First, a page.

‘Start!’ A teacher suddenly presses a mic into my hands.
I start to speak when I see a couple of hundred children making their way towards us.
‘Don’t start until everyone’s here,’ the teacher admonishes me.
The unfairness of this takes my breath away. I am struggling to think of a suitable retort when I realise there are even more children coming from another direction.
‘I didn’t want more than 150 students,’ I begin firmly. ‘There are over 500 here. I…’
She cuts me short. ‘Please wait till everyone is seated. No one can hear you.’
Then she turns to the children. ‘See, this is an author,’ she announces with the air of one embarking on a scientific experiment.
All eyes are on me, most of them coldly appraising. So this is an author, I can hear them think. Short and thin with wild hair. They are clearly not impressed.
Every beginning has an end. Clinging to this thought, I start the session, counting the moments until my deliverance. I talk for a while about books and reading, and am asked questions about books and reading.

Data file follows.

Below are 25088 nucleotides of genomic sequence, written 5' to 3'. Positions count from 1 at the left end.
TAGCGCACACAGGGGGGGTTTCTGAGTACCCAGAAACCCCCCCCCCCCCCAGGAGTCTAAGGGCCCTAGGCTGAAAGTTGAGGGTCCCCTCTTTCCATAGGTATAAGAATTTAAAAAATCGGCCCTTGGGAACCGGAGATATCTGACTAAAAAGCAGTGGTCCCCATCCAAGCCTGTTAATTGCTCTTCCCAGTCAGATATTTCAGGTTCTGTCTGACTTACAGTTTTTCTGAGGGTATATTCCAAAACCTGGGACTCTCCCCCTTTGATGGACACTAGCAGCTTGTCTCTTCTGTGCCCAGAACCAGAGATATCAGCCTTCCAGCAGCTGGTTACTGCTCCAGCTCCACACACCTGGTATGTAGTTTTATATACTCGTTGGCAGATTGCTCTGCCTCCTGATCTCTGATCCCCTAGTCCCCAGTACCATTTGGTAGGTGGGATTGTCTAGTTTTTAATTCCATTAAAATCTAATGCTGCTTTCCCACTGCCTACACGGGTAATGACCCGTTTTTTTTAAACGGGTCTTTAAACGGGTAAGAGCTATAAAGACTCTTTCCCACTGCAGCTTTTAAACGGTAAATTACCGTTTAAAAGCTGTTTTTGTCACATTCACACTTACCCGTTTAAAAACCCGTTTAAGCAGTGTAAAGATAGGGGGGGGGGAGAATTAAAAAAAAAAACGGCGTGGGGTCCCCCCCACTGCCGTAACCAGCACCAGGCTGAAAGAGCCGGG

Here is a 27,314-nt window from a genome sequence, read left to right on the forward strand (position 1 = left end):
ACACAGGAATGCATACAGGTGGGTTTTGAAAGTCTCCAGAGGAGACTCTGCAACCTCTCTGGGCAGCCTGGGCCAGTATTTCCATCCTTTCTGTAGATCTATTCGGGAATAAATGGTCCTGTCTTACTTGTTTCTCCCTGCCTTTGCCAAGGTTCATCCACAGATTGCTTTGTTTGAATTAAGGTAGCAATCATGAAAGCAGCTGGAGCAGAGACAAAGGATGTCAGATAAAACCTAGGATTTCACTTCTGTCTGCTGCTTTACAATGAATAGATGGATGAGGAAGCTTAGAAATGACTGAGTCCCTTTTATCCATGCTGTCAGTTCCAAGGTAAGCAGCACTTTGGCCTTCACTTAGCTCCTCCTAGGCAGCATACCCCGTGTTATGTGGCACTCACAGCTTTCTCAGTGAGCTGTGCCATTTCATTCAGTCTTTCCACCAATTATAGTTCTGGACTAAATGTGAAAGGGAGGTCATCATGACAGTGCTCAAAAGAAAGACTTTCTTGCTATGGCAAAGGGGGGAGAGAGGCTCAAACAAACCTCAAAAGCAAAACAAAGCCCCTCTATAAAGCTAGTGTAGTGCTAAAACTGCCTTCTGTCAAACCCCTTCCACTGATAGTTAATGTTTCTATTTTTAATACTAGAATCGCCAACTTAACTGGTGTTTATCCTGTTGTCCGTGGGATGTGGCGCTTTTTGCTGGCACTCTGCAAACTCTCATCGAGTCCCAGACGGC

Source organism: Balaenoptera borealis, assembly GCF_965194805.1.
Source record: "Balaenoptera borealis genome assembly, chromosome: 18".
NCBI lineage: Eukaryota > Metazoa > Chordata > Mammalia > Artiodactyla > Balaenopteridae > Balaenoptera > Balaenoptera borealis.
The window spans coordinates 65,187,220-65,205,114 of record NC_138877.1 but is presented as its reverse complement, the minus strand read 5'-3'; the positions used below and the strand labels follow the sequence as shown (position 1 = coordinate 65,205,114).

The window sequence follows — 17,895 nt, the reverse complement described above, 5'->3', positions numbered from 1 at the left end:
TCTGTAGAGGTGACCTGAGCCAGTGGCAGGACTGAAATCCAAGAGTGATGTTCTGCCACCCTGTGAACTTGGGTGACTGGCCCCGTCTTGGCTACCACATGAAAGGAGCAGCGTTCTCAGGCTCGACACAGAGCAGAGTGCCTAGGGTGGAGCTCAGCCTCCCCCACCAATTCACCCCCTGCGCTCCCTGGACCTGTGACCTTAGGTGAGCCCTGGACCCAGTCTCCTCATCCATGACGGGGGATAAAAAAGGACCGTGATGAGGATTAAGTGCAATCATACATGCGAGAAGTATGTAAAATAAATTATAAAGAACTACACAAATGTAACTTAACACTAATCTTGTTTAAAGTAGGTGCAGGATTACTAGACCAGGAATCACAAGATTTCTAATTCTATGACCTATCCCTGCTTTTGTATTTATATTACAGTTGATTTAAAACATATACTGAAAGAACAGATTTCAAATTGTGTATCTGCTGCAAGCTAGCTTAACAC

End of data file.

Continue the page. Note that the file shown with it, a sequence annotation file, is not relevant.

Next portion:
A teacher suddenly raises her hand. ‘Will you please talk to them about books and reading?’ she asks plaintively. ‘This is why they are here, after all.’
I stare at her, mystified, when a hush suddenly descends on the crowd. Everyone is looking at a point behind me, so I turn. I can’t see anything or anyone, so I turn back. The silence continues, so I look behind me again—just in time to see the Hallowed One peeping out from behind a pillar. This is, perhaps, her idea of fun.
‘Continue,’ she says grandly, waving a hand in my direction. She has now emerged fully from hiding.
I turn to my audience and continue for a couple of minutes when a hand falls on my arm. It belongs to one of the teachers.
‘Principal Ma’am wants to give you a plant,’ she says in tones of mingled reverence and envy.
I am about to be irrevocably blessed. Oh, joy! A gift from the Hallowed One, no less!
So we stop, mid-flow, and the plant-presentation happens.
‘Now please wrap up everything in five minutes,’ the teacher hisses at me. ‘These are very busy children!’
The minute I stop, the Hallowed One approaches the group of teachers. ‘What is your opinion of Janamashtami?’ she asks them.
I race out of the school, clutching the plant, past the bemused guards and into the safety of my car.